1948, Universal, 81 min, USA, Dir: John Farrow

Edward G. Robinson gives a doom-laden performance as a bogus carnival mentalist who suddenly becomes cursed with the ability to actually see into the future - and he sees a dreadful fate for his best friend's daughter. A flower crushed underfoot, a sudden wind, a clock striking 11, the paw of a lion ... what does it all mean? Director John Farrow, always at his most stylish in noir terrain, adapts from the novel by master of suspense Cornell Woolrich (REAR WINDOW). Costarring Gail Russell and John Lund, with darkly evocative camerawork by John F. Seitz.

1944, MGM/Park Circus, 107 min, USA, Dir: Fritz Lang

Gotham College professor Richard Wanley (Edward G. Robinson) becomes obsessed with a woman’s portrait in the window near his men’s club. While admiring the painting, he meets the flesh-and-blood subject (Joan Bennett) and is willingly lured up to her apartment for some Champagne. The woman’s boyfriend bursts in, gets the wrong idea, a lethal scuffle ensues, and before you can say “poor sap,” Wanley agrees to dump the body and cover up the death. Much like in SCARLET STREET, Robinson and director Fritz Lang make a great team, with Robinson perfectly evoking the dangerous pathos of a middle-aged man tempted by youth.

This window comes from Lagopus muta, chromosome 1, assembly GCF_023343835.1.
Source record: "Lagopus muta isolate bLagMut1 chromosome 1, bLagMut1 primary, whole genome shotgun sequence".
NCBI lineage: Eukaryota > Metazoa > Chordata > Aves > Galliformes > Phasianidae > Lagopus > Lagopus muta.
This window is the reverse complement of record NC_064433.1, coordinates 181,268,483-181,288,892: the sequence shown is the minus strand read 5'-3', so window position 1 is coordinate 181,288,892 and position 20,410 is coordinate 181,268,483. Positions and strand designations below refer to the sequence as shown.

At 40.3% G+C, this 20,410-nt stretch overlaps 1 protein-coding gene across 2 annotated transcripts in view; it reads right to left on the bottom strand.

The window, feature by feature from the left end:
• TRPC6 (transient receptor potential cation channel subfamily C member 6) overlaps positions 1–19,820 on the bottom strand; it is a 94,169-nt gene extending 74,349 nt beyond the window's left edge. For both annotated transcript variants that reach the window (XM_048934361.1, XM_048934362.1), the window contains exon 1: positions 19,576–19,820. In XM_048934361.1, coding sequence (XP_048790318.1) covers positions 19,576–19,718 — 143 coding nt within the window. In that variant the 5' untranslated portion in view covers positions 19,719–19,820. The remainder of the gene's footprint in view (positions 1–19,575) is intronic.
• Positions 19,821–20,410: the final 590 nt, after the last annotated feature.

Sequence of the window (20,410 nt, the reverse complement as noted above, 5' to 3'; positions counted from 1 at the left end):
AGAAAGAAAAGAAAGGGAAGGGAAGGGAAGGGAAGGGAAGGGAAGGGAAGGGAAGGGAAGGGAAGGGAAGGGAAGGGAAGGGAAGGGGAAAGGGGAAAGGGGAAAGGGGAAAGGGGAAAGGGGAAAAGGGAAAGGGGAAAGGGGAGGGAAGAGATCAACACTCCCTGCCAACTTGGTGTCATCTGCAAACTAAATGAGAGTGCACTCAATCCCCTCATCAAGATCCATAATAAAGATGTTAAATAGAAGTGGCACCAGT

1944, Universal, 107 min, Dir: Billy Wilder

Billy Wilder’s cunning masterpiece helped to spawn Hollywood’s dark era of mordant murder thrillers and is one of the greatest noirs ever made. Fred MacMurray plays Walter Neff, the sardonic insurance salesman who is willingly seduced by slinky Phyllis Dietrichson (Barbara Stanwyck) into planning and executing the murder of her newly insured husband. Edward G. Robinson is Keyes, Neff’s sharp colleague and gruff friend, who smells a rat when Phyllis’ hubby has a fatal train "accident," qualifying the femme fatale for the lucrative double-indemnity payout.

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